The Office of National Statistics (ONS) released data last week confirming that disposable income is declining for the average adult in the UK and recently fell to its 2003 level. Disposable income is measured as cash available after-tax payments are made. The ONS also measures real actual income per person, adjusted for inflation. This figure is also declining and recently dropped to its 2005 level. As a result, the financial behaviours of the average consumer are changing.
Consumers are now spending less and attempting to repay as much debt as they can. However, reduced disposable income means they cannot save as much money as in the past. In addition, consumers with large debts are not able to reduce their expenses as substantially as individuals without debt are. Loan repayments do not change based on income. In the past, these consumers might have used debt consolidation to reduce their monthly expenses but this type of lending is currently difficult to find.
People in debt have fewer avenues for relief when declining disposable income makes it difficult for them to afford repayments. Many are turning to debt management plans to reduce their burden. Though consumers are having a more difficult time obtaining credit, providers of debt management plans are quite busy. When an individual pursues this debt relief program, disposable income becomes an important figure.
Debt advisers review consumer income and expenses. They create a budget that includes regular expenses like food and council tax. The excess of income to expenses is the amount that may be used to repay creditors included in debt management plans. Providers of these plans are encountering situations that confirm the ONS statistics. Many of their new clients have lower disposable incomes than those who created plans several years ago. In addition, some existing clients are being forced to reduce their plan repayments due to declining disposable income.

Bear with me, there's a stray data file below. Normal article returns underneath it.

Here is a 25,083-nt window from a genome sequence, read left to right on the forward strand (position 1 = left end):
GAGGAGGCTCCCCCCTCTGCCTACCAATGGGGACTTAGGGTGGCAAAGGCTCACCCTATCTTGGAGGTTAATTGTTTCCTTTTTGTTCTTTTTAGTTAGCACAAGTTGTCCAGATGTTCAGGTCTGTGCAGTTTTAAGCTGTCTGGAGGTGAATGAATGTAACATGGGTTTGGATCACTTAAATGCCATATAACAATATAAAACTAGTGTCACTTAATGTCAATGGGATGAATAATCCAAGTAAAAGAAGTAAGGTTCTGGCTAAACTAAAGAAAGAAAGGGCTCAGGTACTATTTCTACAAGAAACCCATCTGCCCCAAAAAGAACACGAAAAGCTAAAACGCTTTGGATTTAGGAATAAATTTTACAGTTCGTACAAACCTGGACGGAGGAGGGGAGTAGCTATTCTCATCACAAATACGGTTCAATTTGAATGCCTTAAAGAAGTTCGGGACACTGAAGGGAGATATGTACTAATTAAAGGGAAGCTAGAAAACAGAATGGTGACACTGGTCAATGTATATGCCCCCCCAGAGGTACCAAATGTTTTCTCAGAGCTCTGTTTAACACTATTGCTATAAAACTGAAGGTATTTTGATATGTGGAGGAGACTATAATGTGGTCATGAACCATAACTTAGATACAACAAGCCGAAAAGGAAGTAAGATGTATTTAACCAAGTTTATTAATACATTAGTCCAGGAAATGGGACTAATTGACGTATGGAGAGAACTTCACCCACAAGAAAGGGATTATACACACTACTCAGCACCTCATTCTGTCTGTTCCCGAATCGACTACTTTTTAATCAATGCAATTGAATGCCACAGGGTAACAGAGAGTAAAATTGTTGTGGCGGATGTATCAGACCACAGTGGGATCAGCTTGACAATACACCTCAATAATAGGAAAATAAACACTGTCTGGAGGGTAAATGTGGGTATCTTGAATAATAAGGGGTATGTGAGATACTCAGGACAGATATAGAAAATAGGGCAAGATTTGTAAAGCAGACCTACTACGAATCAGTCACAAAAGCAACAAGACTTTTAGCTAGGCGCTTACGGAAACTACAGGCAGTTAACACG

With this plan, the debtor is responsible for the full repayment of debts. Therefore, disposable income must be high enough to do so within a reasonable timeframe. If debts are high and the proposed monthly payment is low, the repayment term may be unacceptably long. Consumers should ask a plan provider to estimate their repayment term so they can decide whether this is feasible for them. Creditors may not be as willing to accept a plan with a longer repayment term so they should also be considered.
The repayment amount calculated for a debt management plan should leave the debtor enough money for living expenses. At the same time, it should show creditors that the debtor is making his or her best effort to repay the amount of debt that can be afforded. Achieving this balance allows each party to benefit.
The Consumer Credit Counselling Service (CCCS) provides figures that are used to develop guidelines regarding reasonable levels of expenditure under debt management plans. Plan providers use these guidelines to develop manageable budgets for their clients. Creditors refer to the guidelines to determine whether repayment proposals are fair. A committee regularly reviews the CCCS figures and adjusts them as necessary.